“I’m still worried about the big risk of buying a home,” said Ms. Cao, 30. “When I want to sell the property, can I get it off my hands?”
A year ago, the concern with China’s real estate market wasn’t reluctant buyers but frenzied speculators. When a property in Shenzhen became available in March 2020, the building’s 288 units sold out online in seven minutes, according to state media.
Chinese officials, worried about a housing bubble and its impact on the financial system, enacted the so-called three red lines policy to curb the reckless borrowing habits of the country’s biggest property developers.
The new rules, which required companies to pay down debt before borrowing more money, started to expose cracks in the property market. In late 2021, China Evergrande Group, the highly indebted property developer, defaulted on bond payments to creditors. Since Evergrande, more than a dozen firms have defaulted.
Amid the debt woes, Chinese officials pushed developers to prioritize finishing building properties that they had already sold. But the rush by firms short of cash to complete projects has raised a new set of problems: protests over shoddy work.
When Evergrande began to run into liquidity problems, an estimated 1.6 million people were waiting for the developer to complete homes that they had already bought.
He Qiang, a 27-year-old car salesman, purchased an Evergrande property in 2019 with the expectation that it would be complete in 2021. It has been delayed until June.
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Mr. He said he doesn’t think the latest deadline is realistic. The apartments still do not have electricity. The elevators are not finished, and the wood floors are not installed.
And he has already noticed problems. The windows leak. The outdoor spaces are only wide car lanes, with no sidewalks for residents. There are no bushes or trees, just bare patches of grass.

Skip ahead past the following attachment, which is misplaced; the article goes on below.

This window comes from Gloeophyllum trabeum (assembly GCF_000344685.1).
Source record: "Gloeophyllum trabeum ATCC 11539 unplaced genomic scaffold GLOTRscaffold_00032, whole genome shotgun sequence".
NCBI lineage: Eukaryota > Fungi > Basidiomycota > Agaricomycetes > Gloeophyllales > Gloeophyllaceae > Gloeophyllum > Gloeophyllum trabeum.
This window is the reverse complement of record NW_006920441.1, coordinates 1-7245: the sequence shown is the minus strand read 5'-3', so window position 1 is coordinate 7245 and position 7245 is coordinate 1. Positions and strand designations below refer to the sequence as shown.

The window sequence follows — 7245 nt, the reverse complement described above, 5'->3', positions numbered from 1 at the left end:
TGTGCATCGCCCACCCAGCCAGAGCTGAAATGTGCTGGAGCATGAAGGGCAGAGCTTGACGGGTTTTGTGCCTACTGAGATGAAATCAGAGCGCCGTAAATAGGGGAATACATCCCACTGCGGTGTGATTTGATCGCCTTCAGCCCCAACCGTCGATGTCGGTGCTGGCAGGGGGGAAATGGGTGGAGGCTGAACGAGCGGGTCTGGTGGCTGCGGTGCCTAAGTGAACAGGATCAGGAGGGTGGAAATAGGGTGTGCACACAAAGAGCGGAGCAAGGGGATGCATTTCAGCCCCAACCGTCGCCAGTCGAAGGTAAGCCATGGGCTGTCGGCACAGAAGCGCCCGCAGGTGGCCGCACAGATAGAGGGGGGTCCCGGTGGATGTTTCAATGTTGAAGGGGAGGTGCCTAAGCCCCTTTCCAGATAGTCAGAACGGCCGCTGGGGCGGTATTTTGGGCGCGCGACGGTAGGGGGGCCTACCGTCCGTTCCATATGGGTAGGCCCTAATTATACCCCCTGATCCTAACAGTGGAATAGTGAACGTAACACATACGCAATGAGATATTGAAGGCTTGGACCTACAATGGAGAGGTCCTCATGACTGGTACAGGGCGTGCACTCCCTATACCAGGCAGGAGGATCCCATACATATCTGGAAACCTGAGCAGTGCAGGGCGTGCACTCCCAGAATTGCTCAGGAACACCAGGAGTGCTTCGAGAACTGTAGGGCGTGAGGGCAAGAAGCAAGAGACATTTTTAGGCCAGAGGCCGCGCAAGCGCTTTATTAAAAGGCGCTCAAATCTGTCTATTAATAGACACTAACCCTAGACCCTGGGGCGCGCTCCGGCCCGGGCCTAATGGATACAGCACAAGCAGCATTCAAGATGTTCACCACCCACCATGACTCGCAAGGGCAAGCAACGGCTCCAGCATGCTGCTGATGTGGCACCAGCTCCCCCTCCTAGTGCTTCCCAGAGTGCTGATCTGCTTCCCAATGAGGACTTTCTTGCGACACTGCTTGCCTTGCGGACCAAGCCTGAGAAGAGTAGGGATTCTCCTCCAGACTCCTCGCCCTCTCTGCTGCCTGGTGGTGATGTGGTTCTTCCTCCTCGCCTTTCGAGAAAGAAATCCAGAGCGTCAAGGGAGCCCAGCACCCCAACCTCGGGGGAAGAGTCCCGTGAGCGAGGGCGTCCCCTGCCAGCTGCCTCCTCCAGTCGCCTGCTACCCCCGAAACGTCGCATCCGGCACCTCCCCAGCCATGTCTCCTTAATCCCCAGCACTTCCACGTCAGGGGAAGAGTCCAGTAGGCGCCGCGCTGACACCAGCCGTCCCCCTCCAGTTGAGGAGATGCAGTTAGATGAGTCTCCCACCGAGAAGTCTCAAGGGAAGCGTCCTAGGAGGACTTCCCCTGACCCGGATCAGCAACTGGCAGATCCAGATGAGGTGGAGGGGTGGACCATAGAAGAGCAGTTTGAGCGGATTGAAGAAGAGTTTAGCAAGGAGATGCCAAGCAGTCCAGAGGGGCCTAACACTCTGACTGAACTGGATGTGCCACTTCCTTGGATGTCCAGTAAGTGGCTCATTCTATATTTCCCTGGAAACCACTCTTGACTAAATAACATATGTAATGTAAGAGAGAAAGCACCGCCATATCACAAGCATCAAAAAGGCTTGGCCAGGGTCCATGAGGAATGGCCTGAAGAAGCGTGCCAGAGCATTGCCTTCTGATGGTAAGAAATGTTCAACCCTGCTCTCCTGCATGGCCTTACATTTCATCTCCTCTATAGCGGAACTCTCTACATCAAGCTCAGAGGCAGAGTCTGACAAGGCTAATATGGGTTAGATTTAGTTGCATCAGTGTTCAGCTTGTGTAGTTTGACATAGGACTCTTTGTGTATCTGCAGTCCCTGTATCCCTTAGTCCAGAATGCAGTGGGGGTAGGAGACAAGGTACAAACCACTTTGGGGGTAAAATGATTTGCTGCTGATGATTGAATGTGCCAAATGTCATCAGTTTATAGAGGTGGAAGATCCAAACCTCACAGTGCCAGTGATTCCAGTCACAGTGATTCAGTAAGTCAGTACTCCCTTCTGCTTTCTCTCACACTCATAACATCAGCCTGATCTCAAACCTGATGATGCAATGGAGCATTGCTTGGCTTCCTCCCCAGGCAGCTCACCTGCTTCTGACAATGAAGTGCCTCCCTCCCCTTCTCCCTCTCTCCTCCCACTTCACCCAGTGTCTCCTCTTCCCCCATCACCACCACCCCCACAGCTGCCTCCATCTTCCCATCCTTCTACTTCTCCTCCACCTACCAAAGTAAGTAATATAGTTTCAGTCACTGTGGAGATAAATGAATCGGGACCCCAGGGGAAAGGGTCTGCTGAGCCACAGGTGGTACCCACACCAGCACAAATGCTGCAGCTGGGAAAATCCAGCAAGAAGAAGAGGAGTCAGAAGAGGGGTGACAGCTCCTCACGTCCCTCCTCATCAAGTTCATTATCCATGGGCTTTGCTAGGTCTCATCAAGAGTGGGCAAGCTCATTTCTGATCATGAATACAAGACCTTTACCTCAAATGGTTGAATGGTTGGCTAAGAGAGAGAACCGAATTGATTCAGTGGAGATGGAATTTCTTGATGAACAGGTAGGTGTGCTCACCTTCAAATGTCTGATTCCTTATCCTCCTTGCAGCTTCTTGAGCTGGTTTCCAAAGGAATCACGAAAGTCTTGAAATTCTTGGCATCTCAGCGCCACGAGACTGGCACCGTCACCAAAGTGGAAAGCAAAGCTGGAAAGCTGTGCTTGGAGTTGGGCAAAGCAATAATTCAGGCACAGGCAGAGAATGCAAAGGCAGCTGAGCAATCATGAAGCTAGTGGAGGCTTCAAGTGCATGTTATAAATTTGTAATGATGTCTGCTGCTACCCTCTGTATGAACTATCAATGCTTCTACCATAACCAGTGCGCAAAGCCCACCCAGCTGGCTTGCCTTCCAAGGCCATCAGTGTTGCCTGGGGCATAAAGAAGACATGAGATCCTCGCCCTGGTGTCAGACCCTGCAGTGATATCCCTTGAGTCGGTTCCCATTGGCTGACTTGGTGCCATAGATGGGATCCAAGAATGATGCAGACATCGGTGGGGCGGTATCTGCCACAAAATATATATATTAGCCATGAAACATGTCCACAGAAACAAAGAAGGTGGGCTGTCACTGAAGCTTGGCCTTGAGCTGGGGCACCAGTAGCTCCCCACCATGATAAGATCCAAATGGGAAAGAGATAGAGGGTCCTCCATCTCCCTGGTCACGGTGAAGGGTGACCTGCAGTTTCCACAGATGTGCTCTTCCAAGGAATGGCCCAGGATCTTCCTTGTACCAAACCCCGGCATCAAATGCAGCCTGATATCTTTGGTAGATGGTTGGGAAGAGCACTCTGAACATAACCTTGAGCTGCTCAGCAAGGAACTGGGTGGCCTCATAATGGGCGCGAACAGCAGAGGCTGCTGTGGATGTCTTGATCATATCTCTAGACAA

When Evergrande scheduled a ceremony for the building, residents protested and the event was canceled. The developer told residents that there is no money for anything more.
“We’re told not to be too demanding. There are still plenty of people that couldn’t have their apartments finished,” Mr. He said.
Evergrande did not respond to emails asking for comment, and phone numbers listed on its website were disconnected.
People across the country are protesting about quality problems and unfulfilled promises.
Louis Lee, a 38-year-old administrator at a real estate firm, bought an apartment in 2019 at the “Moon on the Sea” complex by Vanke, one of the country’s largest property developers. She was told that the complex in Guangzhou would eventually include a shopping mall with grocery stores and an international school — a major selling point for Ms. Lee, who has two young children.
But more than a year after she moved in, the school building and mall remain empty. Residents said Vanke told them there was not enough interest from businesses to fill the mall, and an application for the school was tied up in government bureaucracy.
The local district challenged this version of events. It told residents that Vanke hadn’t paid the rent for the land in recent years because of a financial dispute with the village, which owned the land. After the matter was taken to court, Vanke eventually paid, but there are currently no plans for an international school.
In April, enraged homeowners hung a banner covering the high-rise’s top 10 floors that read “Vanke false advertising,” based on residents’ photos. Other banners warned people that buying a Vanke home would “ruin their lives.” When police arrived to tell the homeowners to remove the banners, protesters refused and clashed with officers. Vanke did not respond to emails asking for comment.
Ms. Lee regrets buying the property. She says the financial problems facing developers are leading to quality issues.
“I personally don’t recommend buying apartments now,” Ms. Lee said. “People should really think twice.”
Claire Fu contributed reporting and research.